Mental Illness Goes Grocery Shopping

Mental illness goes grocery shopping: getting there, remembering, deciding, and avoiding people

Living alone, I have to do all my own grocery shopping. It’s been that way for years, so no big deal, right? Well, what used to be a simple task has become a bit more of a production with mental illness tagging along. It turns out grocery shopping with mental illness isn’t a great combination.

My grocery shopping process

Getting there

The grocery store is a 10-minute walk from where I live. I usually walk, but sometimes I don’t even have the energy for that, or I’m not feeling physically up to it because of assorted physical health stuff going on, so I drive. I usually go twice a week.

On the walk there I try to be mindfully aware of the birds and the tree leaves rustling and such things, but if there’s too much stimulation from people, traffic, etc., I start to experience some derealization. I tend to conceptualize this as looking out at the world from further back in my head. It’s sort of like there’s a clear jello barrier between me and the rest of the world. I’m still connected to reality, but a bit distanced from it.

This isn’t an issue for me, but for anyone dealing with social anxiety, that can be a huge barrier to push through to even get out of the house.

Dazed and confused

That mildly dissociated effect continues when I’m in the store. I generally try to go in the morning when it’s not that busy, since peak times are pretty overstimulating. I’ll avoid making eye contact with anyone if at all possible.

I don’t do well with decision-making on the fly, so I always use a grocery list. The Google Keep app on my phone takes care of that, and I’ll carry my phone in my hand for the duration of the time I’m in the store. Depending on the level of cognitive symptoms I’m experiencing, I may remember much of what’s on my list, or I may remember nothing at all, and even with the list may still not manage to get everything I needed.

I sometimes need to make my list extremely detailed, otherwise, when I’m in the store, I’ll spend ages staring at the shelf deciding what brand and package size to get. It’s not unusual for me to end up simply not getting something because I can’t make a decision about which specific thing to get. While some people overthink when trying to make decisions, I tend to under-think, and the decision-making part of my brain just goes totally off-line.

My local store did some renovating last summer and moved a lot of things around from where they’d been for years. I still haven’t figured it out and need to use the aisle signs, even to find staple items I buy on a frequent basis.

Avoiding people

I avoid the pharmacy area; it’s where I used to get my meds, but there was an issue a few years back with them not filling my quetiapine prescription right before I was about to leave on a trip. Being not particularly stable, I raised a fuss and switched to another pharmacy. I don’t have any regrets about either the fuss or the switch, but ever since I just don’t feel comfortable even being in that area of the store.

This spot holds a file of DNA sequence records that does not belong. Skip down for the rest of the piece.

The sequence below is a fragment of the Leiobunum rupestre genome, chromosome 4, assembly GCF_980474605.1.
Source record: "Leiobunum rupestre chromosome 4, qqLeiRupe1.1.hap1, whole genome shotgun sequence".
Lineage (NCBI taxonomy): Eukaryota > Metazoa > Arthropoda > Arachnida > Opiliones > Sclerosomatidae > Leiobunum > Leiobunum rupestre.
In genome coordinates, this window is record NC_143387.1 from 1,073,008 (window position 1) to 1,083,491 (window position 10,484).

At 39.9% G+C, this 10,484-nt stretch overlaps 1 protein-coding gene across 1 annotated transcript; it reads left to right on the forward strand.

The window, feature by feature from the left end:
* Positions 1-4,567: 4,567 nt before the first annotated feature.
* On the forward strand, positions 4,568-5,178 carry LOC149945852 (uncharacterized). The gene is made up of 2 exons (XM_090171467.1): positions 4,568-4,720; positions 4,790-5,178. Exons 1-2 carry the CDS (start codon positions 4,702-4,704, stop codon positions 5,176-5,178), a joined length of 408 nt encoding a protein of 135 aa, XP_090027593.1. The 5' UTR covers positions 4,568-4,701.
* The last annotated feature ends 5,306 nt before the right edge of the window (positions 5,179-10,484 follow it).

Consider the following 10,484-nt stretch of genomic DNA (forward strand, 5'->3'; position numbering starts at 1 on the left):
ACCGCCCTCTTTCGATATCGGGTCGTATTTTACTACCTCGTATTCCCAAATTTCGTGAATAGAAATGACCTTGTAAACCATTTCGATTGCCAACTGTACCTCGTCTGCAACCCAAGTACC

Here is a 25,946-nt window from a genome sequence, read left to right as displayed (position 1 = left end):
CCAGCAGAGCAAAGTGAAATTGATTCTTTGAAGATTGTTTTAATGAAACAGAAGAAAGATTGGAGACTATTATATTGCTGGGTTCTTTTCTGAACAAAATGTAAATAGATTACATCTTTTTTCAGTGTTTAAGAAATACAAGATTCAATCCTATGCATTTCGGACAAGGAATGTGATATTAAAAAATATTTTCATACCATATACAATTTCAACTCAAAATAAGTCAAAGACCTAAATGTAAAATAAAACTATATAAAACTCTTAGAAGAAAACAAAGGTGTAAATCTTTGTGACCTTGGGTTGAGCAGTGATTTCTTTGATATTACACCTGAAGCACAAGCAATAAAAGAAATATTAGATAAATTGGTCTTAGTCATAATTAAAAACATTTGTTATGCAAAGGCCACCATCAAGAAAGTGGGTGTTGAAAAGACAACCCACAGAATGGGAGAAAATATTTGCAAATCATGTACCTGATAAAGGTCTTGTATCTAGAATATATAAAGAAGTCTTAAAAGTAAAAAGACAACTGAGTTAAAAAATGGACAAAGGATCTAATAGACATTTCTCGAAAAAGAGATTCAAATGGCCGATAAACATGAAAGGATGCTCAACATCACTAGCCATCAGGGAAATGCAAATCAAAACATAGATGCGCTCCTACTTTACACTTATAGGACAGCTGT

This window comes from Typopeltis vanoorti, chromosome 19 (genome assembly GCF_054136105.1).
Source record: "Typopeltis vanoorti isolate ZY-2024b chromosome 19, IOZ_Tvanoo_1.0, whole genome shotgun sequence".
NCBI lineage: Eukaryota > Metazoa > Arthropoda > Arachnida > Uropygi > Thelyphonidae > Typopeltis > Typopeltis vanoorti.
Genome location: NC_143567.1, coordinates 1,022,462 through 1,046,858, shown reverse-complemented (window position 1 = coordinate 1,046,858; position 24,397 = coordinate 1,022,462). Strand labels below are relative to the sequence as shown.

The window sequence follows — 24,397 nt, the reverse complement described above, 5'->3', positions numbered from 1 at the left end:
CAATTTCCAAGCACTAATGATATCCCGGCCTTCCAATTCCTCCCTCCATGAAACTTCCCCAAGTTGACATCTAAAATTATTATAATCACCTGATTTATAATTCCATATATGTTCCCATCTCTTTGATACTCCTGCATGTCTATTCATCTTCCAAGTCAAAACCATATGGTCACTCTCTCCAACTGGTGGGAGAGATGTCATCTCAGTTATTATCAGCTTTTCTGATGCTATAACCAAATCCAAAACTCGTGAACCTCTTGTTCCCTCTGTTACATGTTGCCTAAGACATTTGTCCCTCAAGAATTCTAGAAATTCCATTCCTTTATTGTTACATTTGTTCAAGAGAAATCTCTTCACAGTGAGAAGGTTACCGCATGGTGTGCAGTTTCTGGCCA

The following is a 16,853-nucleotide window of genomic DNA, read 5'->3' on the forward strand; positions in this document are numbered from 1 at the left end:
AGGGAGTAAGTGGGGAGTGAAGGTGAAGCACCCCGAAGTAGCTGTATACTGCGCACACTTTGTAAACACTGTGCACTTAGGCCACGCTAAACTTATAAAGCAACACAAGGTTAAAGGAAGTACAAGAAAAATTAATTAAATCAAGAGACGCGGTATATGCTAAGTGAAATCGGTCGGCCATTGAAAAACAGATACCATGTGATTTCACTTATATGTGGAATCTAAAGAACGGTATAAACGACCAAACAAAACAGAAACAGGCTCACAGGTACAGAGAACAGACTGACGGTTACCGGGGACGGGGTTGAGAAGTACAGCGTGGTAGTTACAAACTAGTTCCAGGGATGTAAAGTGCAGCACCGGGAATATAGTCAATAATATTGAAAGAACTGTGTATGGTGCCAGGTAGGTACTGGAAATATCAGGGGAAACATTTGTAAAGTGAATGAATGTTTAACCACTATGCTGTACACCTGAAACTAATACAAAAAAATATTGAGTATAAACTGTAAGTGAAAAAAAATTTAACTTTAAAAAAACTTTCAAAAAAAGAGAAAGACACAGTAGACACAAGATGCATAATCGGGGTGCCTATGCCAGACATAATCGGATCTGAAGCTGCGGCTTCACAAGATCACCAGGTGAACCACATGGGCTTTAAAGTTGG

This particular store always has lots of staff on the floor during the day, and they’re all quite friendly. While that might make the store more pleasant for a lot of people, I hate it. I’ve been shopping there a long time and recognize many of the staff, and occasionally with particularly vigorous greeters I’ll stop and pretend to be absorbed in looking at something to avoid having to interact with them. Yes, I am that asocial.

Checkout time

Continuing on with the asocial theme, I’m all about the self-checkout. I have no desire to interact with a human being who may be annoying and want to do small talk chatter. I’ve been doing self-checkout at this store for years, so I’m used to it, but sometimes my mind will go blank and I’ll stare confusedly at the till for a while.

The store charges for plastic bags, and you have to enter how many you’ve used. For some reason, I can’t just look at the bagging area and instantly see how many I’ve used. Unless there’s only one bag, I have to count by physically pointing at each bag. One-two-three. I’m not sure why I can’t do that basic task completely in my head, but it is what it is.

Shopping and decision-making

Now that we’ve looked at my own experience, let’s consider some other ways that mental illness can affect decision-making while grocery shopping. The basic scenario we’ll use for the post is being at the grocery store, standing in the cheese section, and needing to make a difference about what kind of cheese to get.


Perhaps contamination obsessions are telling you that if you don’t pick the right cheese and take it home in exactly the right way, funky bacteria in the cheese will wipe out your family.

Needing to make the “right” choice

Perhaps your inner critic tells you that if you make the wrong cheese choice, your family, or whoever you might be serving the cheese to, will decide that your bad cheese choices make you a useless human being, and you’ll be stuck with that shame until the end of time.